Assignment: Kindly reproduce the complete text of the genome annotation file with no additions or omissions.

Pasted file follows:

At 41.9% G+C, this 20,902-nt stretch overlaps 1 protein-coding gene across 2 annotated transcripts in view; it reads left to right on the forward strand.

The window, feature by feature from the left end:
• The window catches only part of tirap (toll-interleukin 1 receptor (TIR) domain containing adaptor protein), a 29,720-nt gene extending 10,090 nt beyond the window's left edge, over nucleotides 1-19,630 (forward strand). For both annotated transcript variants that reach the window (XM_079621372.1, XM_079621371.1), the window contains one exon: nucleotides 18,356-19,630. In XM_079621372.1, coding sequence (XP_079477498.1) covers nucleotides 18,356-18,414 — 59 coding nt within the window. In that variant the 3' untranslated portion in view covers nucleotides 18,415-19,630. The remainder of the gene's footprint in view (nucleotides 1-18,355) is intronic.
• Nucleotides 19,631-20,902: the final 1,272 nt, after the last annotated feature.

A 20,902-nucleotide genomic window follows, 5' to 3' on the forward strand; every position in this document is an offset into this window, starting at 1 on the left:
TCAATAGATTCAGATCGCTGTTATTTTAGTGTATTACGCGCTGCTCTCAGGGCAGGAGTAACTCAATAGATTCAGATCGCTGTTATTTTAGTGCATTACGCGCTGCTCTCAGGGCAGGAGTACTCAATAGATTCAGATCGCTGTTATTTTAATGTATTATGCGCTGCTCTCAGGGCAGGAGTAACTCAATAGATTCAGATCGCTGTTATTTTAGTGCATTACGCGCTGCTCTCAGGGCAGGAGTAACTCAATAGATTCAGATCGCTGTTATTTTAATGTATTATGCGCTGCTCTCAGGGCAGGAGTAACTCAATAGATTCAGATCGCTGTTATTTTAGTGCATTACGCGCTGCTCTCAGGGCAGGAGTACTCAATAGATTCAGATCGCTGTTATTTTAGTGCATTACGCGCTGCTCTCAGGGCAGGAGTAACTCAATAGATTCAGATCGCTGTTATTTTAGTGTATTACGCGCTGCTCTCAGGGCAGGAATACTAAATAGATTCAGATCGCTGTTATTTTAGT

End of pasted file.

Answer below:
At 41.9% G+C, this 20,902-nt stretch overlaps 1 protein-coding gene across 2 annotated transcripts in view; it reads left to right on the forward strand.

The window, feature by feature from the left end:
• The window catches only part of tirap (toll-interleukin 1 receptor (TIR) domain containing adaptor protein), a 29,720-nt gene extending 10,090 nt beyond the window's left edge, over nucleotides 1-19,630 (forward strand). For both annotated transcript variants that reach the window (XM_079621372.1, XM_079621371.1), the window contains one exon: nucleotides 18,356-19,630. In XM_079621372.1, coding sequence (XP_079477498.1) covers nucleotides 18,356-18,414 — 59 coding nt within the window. In that variant the 3' untranslated portion in view covers nucleotides 18,415-19,630. The remainder of the gene's footprint in view (nucleotides 1-18,355) is intronic.
• Nucleotides 19,631-20,902: the final 1,272 nt, after the last annotated feature.

A 20,902-nucleotide genomic window follows, 5' to 3' on the forward strand; every position in this document is an offset into this window, starting at 1 on the left:
TCAATAGATTCAGATCGCTGTTATTTTAGTGTATTACGCGCTGCTCTCAGGGCAGGAGTAACTCAATAGATTCAGATCGCTGTTATTTTAGTGCATTACGCGCTGCTCTCAGGGCAGGAGTACTCAATAGATTCAGATCGCTGTTATTTTAATGTATTATGCGCTGCTCTCAGGGCAGGAGTAACTCAATAGATTCAGATCGCTGTTATTTTAGTGCATTACGCGCTGCTCTCAGGGCAGGAGTAACTCAATAGATTCAGATCGCTGTTATTTTAATGTATTATGCGCTGCTCTCAGGGCAGGAGTAACTCAATAGATTCAGATCGCTGTTATTTTAGTGCATTACGCGCTGCTCTCAGGGCAGGAGTACTCAATAGATTCAGATCGCTGTTATTTTAGTGCATTACGCGCTGCTCTCAGGGCAGGAGTAACTCAATAGATTCAGATCGCTGTTATTTTAGTGTATTACGCGCTGCTCTCAGGGCAGGAATACTAAATAGATTCAGATCGCTGTTATTTTAGT